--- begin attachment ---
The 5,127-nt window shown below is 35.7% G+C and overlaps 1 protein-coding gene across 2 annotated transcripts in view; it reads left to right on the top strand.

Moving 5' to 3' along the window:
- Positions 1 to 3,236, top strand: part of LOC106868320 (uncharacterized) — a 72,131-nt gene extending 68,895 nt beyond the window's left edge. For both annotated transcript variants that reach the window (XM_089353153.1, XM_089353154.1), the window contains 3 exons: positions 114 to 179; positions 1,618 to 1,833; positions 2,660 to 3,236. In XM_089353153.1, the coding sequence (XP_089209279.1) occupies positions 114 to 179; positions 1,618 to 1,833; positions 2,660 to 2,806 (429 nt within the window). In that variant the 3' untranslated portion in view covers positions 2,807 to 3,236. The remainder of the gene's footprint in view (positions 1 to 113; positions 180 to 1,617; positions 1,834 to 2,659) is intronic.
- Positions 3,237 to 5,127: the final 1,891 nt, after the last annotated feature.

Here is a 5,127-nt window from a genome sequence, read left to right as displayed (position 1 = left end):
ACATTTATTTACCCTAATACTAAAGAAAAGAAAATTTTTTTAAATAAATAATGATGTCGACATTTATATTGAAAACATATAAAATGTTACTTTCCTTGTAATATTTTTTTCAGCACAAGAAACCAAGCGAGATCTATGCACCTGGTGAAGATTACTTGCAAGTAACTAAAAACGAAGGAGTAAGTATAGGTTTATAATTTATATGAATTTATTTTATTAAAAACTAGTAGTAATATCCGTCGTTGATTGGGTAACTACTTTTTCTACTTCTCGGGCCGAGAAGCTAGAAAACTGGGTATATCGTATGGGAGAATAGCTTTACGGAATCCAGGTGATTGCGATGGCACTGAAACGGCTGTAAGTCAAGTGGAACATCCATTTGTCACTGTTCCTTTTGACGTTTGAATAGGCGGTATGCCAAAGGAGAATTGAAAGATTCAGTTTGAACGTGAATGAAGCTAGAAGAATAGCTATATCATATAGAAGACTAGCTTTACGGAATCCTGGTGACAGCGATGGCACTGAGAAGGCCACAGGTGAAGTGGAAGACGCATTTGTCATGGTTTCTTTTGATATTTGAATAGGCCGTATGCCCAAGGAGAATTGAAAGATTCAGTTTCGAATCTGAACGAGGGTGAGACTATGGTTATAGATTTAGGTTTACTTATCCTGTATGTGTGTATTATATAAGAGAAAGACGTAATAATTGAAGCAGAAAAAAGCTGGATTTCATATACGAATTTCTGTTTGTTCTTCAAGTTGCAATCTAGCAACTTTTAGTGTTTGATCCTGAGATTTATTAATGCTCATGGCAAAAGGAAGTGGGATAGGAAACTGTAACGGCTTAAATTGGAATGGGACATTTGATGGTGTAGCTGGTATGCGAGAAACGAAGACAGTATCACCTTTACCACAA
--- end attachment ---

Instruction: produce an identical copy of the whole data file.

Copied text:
The 5,127-nt window shown below is 35.7% G+C and overlaps 1 protein-coding gene across 2 annotated transcripts in view; it reads left to right on the top strand.

Moving 5' to 3' along the window:
- Positions 1 to 3,236, top strand: part of LOC106868320 (uncharacterized) — a 72,131-nt gene extending 68,895 nt beyond the window's left edge. For both annotated transcript variants that reach the window (XM_089353153.1, XM_089353154.1), the window contains 3 exons: positions 114 to 179; positions 1,618 to 1,833; positions 2,660 to 3,236. In XM_089353153.1, the coding sequence (XP_089209279.1) occupies positions 114 to 179; positions 1,618 to 1,833; positions 2,660 to 2,806 (429 nt within the window). In that variant the 3' untranslated portion in view covers positions 2,807 to 3,236. The remainder of the gene's footprint in view (positions 1 to 113; positions 180 to 1,617; positions 1,834 to 2,659) is intronic.
- Positions 3,237 to 5,127: the final 1,891 nt, after the last annotated feature.

Here is a 5,127-nt window from a genome sequence, read left to right as displayed (position 1 = left end):
ACATTTATTTACCCTAATACTAAAGAAAAGAAAATTTTTTTAAATAAATAATGATGTCGACATTTATATTGAAAACATATAAAATGTTACTTTCCTTGTAATATTTTTTTCAGCACAAGAAACCAAGCGAGATCTATGCACCTGGTGAAGATTACTTGCAAGTAACTAAAAACGAAGGAGTAAGTATAGGTTTATAATTTATATGAATTTATTTTATTAAAAACTAGTAGTAATATCCGTCGTTGATTGGGTAACTACTTTTTCTACTTCTCGGGCCGAGAAGCTAGAAAACTGGGTATATCGTATGGGAGAATAGCTTTACGGAATCCAGGTGATTGCGATGGCACTGAAACGGCTGTAAGTCAAGTGGAACATCCATTTGTCACTGTTCCTTTTGACGTTTGAATAGGCGGTATGCCAAAGGAGAATTGAAAGATTCAGTTTGAACGTGAATGAAGCTAGAAGAATAGCTATATCATATAGAAGACTAGCTTTACGGAATCCTGGTGACAGCGATGGCACTGAGAAGGCCACAGGTGAAGTGGAAGACGCATTTGTCATGGTTTCTTTTGATATTTGAATAGGCCGTATGCCCAAGGAGAATTGAAAGATTCAGTTTCGAATCTGAACGAGGGTGAGACTATGGTTATAGATTTAGGTTTACTTATCCTGTATGTGTGTATTATATAAGAGAAAGACGTAATAATTGAAGCAGAAAAAAGCTGGATTTCATATACGAATTTCTGTTTGTTCTTCAAGTTGCAATCTAGCAACTTTTAGTGTTTGATCCTGAGATTTATTAATGCTCATGGCAAAAGGAAGTGGGATAGGAAACTGTAACGGCTTAAATTGGAATGGGACATTTGATGGTGTAGCTGGTATGCGAGAAACGAAGACAGTATCACCTTTACCACAA